Despite a rushed ending, “The Skeleton Twins” features breakthrough performances from its leads that are worth a look.
SYNOPSIS: Washington plays a home improvement store worker by day, righter of wrongs by night. He’s a former black ops commando trying to leave his violent ways in the past but just when he thought that part of his life was over, the Russian mob leans on him because he tried to protect a young woman (Chloë Grace Moretz) from her violent pimp. When he singlehandedly wipes out the east coast wing of the Russian mob Teddy (Marton Csokas), an enforcer from Moscow arrives to put an end to McCall’s one man search for justice.
Richard: 3 ½ Stars
Mark: 3 Stars
Richard: Mark, The Equalizer is more elegant than Liam Neeson’s recent action movies but less viscerally satisfying. All the elements of Neeson’s Euro-trash thrillers are in place—tattooed bad guys and the “seasoned” hero with a “special set of skills”—but the pace is much slower. The point of the story is that McCall equalizes situations, using his talents to help the down trodden but it takes about thirty minutes before any settling of scores happens. We meet McCall, learn about his orderly life but we don’t learn anything about his past. He’s Denzel and ergo, a badass, but the first thirty minutes of this movie could have snapped things up a bit by illuminating his past.
Mark: Richard, withholding information must be what passes for suspense in this thriller. But I can accept a slow burn off the top if the rest of the movie ignites. But the plot and tone of the movie is standard stuff, as you say. What lifts the rote material into the stratosphere is Denzel who is such a good actor we forget we’re watching an expensive Steven Seagal flick.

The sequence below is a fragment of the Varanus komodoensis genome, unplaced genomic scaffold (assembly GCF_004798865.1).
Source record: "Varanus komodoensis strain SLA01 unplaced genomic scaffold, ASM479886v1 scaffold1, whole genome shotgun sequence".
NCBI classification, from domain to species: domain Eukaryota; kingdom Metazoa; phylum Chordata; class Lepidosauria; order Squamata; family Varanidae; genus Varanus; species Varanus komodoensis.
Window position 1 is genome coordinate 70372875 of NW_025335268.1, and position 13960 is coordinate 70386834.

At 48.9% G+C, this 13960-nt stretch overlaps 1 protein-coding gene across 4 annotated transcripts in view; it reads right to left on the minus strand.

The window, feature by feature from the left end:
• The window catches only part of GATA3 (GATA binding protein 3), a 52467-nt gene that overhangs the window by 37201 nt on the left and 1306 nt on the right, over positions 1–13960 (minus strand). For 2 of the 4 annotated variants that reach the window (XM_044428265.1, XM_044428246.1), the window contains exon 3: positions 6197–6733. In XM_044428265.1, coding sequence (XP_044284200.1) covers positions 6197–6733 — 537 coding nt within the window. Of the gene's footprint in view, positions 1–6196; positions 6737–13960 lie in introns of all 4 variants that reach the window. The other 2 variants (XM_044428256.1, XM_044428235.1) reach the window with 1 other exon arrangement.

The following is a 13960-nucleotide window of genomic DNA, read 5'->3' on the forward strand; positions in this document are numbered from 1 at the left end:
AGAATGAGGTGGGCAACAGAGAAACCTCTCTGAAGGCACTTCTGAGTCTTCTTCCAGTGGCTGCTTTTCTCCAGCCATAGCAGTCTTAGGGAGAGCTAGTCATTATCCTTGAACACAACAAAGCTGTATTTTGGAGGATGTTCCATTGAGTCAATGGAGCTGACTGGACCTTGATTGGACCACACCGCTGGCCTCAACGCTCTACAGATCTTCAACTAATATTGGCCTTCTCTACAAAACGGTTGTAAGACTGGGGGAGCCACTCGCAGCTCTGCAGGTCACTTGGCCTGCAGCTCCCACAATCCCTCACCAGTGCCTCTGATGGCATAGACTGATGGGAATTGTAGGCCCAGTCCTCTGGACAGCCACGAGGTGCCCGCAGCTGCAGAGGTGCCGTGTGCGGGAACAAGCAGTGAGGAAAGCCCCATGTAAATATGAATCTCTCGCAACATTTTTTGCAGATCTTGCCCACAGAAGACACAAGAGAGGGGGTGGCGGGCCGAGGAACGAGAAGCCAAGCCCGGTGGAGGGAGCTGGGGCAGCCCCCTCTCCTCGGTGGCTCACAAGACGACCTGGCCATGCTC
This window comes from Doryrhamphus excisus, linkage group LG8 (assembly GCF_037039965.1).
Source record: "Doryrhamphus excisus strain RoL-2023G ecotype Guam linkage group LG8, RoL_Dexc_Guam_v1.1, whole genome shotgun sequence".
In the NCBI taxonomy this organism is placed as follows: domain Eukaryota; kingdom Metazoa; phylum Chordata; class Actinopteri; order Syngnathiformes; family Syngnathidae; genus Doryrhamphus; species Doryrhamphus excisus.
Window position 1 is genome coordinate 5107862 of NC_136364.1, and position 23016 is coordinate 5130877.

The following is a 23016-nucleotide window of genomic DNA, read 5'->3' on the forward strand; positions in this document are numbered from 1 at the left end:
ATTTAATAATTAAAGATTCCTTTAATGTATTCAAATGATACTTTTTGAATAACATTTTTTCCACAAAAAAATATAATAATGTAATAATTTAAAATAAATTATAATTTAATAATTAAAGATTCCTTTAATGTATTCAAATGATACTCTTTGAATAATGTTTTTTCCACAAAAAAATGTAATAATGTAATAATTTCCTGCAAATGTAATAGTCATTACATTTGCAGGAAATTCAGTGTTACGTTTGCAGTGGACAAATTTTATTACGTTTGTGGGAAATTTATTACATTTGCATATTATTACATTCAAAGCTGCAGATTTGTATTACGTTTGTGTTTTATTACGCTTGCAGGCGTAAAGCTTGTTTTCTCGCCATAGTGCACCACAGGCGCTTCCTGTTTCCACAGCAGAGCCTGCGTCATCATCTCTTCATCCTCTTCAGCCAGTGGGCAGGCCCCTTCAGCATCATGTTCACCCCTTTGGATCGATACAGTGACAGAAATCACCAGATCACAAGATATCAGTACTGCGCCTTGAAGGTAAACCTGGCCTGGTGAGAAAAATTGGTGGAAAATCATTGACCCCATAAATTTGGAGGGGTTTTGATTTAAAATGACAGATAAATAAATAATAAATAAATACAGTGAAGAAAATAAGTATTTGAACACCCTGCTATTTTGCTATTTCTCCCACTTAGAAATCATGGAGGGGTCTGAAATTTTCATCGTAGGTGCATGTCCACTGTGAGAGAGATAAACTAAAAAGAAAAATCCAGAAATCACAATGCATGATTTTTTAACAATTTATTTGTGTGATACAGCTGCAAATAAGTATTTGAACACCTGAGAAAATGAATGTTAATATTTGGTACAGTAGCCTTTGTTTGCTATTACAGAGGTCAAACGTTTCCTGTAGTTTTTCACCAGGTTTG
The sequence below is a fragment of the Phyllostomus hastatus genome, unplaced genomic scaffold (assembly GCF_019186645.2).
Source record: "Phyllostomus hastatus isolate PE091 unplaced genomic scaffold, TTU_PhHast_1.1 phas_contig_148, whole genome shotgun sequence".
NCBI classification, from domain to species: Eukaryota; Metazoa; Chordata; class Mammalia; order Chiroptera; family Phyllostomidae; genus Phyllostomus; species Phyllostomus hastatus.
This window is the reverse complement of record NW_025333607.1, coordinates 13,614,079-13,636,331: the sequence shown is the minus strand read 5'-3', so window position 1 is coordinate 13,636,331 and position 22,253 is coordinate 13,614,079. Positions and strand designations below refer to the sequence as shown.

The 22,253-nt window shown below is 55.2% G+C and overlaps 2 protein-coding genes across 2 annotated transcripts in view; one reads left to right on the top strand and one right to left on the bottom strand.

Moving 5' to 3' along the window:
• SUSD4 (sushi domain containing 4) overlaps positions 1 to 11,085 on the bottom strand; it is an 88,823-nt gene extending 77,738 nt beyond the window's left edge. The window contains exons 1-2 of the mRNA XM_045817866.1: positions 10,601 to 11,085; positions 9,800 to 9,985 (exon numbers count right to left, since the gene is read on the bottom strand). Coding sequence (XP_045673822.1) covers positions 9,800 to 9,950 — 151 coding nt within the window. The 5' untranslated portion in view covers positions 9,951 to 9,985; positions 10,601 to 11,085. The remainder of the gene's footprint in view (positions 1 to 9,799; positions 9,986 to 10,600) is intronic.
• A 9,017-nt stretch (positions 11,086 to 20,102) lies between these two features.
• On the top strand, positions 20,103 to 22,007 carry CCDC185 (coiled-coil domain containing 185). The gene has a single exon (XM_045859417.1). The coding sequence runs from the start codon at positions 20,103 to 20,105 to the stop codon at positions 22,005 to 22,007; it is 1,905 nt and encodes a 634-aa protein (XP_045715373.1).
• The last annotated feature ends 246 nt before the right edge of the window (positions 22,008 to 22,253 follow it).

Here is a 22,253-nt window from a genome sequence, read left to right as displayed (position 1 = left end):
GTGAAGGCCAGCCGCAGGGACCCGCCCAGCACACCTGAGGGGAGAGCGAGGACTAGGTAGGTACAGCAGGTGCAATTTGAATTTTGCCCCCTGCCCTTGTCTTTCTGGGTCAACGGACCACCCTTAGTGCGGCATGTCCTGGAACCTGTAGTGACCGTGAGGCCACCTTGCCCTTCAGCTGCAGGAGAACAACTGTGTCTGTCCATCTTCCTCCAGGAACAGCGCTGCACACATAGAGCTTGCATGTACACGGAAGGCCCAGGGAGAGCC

RC: It is a slow burn that does build some tension, and by the time McCall unleashes hell on the Russia mobsters it comes as a bit of a catharsis. Now the movie is rolling! Except that it isn’t. It takes ages for McCall to open another can of whoop ass. Instead director Antoine Fuqua has elected to gradually build up to a wild showdown in a massive hardware store. Who knew those places were so dangerous? The climax is tense and inventive, apparently there is no home improvement device that cannot be turned into a WMD, but it is a more standard blockbuster-movie ending than you might expect from a movie so stingy with the action in the first hour.
MB: Homeowners…killing homeowners, as the jingle sorta goes. I liked the set piece at the end; it was very well directed, and I have no quibble about the technical virtuosity of the movie. Denzel’s tactiturn hero is mysterious and engaging. But when I thought about it, all of the hero’s efforts to eliminate the Russian mob in Boston would only result in the ascendancy of the Irish mob. And what’s Bill Pullman doing in the movie with three lines? Time to fire his agent?
RC: Pullman did have the nicer house though, so I guess that counts for something. Overall it’s a good movie and Denzel is, as always, charismatic and interesting, but as he says, paraphrasing Hemingway, if “the old man gotta be the old man,” then The Equalizer gotta be more of an action movie to be completely satisfying.
MB: I might say the violence was often gratuitous, but there’s not much of a movie without it.